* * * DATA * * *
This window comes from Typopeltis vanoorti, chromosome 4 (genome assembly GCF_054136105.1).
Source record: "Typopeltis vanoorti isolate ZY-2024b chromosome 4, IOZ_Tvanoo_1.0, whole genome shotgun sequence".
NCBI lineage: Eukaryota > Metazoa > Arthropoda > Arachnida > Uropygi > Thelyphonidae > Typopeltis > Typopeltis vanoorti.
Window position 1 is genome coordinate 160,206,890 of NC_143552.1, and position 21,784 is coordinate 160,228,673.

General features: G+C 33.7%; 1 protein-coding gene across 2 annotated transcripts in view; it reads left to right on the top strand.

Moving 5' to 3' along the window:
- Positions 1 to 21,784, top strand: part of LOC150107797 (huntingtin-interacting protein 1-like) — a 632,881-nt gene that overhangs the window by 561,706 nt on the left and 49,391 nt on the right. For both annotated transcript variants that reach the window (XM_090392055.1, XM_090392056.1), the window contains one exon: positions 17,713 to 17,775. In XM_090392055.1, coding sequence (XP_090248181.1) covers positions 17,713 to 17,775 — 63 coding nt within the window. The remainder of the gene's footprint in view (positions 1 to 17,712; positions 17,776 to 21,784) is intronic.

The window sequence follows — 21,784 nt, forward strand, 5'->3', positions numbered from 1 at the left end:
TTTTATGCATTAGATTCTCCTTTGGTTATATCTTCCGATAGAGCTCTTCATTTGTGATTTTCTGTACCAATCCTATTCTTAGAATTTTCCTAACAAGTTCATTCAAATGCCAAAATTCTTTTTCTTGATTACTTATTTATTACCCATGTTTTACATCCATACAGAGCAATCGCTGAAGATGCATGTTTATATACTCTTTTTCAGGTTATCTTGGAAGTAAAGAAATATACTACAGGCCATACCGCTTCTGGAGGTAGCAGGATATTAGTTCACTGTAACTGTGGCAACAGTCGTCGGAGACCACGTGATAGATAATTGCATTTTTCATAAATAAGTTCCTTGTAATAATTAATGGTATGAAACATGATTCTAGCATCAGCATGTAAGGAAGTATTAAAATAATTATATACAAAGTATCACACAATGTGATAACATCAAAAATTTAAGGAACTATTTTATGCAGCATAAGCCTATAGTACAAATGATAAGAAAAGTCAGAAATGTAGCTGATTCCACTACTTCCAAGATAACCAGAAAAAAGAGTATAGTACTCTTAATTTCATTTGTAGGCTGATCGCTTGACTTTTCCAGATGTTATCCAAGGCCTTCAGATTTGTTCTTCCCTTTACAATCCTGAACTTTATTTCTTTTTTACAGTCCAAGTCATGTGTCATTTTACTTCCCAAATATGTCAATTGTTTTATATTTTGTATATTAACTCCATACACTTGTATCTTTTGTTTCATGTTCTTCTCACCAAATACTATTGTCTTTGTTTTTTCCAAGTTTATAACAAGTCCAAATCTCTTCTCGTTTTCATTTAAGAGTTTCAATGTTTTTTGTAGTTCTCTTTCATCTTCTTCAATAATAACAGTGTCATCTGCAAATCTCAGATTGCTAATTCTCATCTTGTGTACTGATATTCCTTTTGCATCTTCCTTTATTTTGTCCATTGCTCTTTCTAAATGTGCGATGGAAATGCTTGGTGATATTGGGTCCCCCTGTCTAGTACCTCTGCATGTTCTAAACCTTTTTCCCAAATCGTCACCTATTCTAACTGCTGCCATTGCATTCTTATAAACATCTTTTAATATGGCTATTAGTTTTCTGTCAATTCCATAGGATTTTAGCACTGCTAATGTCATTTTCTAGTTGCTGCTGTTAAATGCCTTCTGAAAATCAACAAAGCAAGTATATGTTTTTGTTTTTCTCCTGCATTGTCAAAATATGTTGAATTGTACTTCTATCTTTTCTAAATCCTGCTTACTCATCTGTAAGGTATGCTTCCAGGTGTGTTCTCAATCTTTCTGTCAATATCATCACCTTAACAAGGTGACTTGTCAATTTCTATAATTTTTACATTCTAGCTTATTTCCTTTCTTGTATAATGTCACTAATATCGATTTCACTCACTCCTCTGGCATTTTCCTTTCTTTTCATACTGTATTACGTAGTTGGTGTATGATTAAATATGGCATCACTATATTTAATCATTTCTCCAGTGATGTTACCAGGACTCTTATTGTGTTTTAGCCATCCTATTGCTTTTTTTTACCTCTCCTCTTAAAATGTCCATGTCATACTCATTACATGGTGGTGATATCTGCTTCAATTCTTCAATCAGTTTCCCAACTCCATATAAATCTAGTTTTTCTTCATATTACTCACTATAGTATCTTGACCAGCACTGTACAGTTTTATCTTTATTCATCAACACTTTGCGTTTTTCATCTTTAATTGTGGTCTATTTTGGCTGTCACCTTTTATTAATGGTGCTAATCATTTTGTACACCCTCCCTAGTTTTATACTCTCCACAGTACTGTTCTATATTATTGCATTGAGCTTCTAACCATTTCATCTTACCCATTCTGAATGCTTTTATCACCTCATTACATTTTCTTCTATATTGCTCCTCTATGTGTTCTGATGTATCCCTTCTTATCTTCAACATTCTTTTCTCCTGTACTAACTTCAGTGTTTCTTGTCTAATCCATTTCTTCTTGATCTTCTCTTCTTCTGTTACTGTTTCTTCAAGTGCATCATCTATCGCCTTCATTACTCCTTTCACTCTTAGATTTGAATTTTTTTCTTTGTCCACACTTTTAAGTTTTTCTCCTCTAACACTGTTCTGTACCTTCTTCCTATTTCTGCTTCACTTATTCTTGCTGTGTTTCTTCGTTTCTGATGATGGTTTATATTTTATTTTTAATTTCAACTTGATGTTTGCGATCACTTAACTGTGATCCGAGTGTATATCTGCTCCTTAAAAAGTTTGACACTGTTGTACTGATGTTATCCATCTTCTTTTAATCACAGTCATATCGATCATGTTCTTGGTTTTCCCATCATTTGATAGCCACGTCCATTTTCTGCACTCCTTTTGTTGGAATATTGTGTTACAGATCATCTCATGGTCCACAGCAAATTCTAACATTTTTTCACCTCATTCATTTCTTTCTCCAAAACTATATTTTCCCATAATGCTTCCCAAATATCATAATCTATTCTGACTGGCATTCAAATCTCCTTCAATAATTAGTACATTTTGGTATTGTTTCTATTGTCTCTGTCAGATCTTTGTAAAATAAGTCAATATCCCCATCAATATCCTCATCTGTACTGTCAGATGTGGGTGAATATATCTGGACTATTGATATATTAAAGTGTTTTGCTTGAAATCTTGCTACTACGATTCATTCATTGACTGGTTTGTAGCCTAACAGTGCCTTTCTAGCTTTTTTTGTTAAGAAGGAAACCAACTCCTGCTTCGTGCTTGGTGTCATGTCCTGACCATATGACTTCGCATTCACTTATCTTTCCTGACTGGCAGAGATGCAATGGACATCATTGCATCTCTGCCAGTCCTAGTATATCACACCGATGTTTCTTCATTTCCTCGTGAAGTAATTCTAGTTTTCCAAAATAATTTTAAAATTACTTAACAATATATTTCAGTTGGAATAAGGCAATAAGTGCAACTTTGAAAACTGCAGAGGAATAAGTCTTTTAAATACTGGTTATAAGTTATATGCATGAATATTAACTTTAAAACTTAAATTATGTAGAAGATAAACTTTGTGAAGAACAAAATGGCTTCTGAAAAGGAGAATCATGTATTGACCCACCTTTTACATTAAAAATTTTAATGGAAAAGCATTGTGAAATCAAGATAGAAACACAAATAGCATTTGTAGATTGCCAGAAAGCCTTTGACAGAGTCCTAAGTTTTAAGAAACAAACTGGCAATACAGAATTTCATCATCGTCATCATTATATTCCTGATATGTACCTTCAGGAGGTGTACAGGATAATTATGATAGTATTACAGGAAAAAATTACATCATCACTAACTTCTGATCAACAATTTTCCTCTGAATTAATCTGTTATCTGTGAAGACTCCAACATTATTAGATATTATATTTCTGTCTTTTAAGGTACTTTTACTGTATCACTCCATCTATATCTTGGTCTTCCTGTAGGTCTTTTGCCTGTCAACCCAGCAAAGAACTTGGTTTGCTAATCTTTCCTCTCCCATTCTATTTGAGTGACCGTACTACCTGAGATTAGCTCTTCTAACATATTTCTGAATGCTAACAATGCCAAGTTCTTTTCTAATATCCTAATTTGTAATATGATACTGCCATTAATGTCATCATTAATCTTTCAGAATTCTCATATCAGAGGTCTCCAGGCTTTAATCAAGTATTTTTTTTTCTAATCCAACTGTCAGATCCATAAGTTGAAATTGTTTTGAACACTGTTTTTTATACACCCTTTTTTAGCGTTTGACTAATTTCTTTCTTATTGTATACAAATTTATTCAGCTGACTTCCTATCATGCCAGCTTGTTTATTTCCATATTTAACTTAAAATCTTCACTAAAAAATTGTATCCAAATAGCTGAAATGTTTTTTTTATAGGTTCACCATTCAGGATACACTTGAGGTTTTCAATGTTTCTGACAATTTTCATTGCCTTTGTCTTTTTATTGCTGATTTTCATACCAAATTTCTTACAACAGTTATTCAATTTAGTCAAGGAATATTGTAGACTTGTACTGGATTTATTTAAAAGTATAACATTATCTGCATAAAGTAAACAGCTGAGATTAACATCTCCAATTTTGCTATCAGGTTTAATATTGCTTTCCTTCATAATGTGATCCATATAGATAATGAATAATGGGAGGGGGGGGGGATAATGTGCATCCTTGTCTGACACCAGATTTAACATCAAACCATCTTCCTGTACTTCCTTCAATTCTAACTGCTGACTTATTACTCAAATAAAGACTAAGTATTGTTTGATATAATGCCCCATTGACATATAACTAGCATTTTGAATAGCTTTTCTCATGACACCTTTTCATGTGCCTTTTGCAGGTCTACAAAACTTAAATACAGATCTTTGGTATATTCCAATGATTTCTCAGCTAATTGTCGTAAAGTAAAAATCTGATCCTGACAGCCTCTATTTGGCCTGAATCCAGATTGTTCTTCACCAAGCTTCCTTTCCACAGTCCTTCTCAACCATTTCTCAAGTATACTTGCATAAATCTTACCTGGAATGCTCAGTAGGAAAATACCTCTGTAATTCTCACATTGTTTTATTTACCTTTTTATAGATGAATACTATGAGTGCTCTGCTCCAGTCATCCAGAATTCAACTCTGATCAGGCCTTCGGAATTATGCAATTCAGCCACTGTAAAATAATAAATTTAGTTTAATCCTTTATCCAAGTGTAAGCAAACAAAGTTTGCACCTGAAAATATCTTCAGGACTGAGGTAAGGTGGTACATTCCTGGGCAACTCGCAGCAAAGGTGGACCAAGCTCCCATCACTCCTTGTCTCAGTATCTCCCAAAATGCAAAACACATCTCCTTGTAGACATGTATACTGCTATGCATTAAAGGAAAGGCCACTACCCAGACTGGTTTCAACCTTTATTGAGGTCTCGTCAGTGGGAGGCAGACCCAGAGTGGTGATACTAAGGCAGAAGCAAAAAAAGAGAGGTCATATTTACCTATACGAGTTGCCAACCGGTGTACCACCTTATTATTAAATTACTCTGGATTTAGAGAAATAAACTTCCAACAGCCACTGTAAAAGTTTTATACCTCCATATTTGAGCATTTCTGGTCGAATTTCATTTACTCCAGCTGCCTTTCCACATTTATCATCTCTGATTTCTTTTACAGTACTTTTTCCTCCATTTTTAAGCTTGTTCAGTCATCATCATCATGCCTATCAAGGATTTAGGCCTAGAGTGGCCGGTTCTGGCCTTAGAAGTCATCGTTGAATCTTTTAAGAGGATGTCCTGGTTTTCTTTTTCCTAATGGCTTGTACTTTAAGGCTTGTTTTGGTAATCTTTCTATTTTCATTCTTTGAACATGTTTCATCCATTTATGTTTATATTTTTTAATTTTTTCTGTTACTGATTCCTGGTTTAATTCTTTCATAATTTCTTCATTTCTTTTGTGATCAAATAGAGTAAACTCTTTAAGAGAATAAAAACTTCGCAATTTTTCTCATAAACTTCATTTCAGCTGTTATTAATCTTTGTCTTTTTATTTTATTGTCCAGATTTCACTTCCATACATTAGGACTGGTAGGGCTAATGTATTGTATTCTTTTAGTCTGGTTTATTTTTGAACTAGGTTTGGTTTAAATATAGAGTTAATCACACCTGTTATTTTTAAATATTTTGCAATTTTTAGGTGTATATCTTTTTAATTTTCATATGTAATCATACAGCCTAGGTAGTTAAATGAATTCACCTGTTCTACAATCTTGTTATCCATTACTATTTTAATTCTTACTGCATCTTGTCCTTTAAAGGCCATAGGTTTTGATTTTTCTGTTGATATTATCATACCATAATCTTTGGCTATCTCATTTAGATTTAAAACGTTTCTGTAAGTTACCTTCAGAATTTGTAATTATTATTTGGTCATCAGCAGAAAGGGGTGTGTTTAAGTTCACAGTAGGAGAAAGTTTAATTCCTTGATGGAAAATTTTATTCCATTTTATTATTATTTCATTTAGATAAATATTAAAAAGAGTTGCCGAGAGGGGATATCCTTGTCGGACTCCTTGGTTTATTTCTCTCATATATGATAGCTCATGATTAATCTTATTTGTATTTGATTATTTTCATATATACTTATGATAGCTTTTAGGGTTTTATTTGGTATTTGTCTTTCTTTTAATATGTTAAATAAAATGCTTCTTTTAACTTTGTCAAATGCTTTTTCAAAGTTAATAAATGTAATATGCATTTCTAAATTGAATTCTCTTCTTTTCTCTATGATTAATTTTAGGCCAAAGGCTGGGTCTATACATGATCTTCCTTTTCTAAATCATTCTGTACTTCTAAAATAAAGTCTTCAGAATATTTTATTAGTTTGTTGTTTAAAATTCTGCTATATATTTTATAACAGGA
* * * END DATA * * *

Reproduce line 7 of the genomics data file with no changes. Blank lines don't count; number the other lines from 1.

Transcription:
- Positions 1 to 21,784, top strand: part of LOC150107797 (huntingtin-interacting protein 1-like) — a 632,881-nt gene that overhangs the window by 561,706 nt on the left and 49,391 nt on the right. For both annotated transcript variants that reach the window (XM_090392055.1, XM_090392056.1), the window contains one exon: positions 17,713 to 17,775. In XM_090392055.1, coding sequence (XP_090248181.1) covers positions 17,713 to 17,775 — 63 coding nt within the window. The remainder of the gene's footprint in view (positions 1 to 17,712; positions 17,776 to 21,784) is intronic.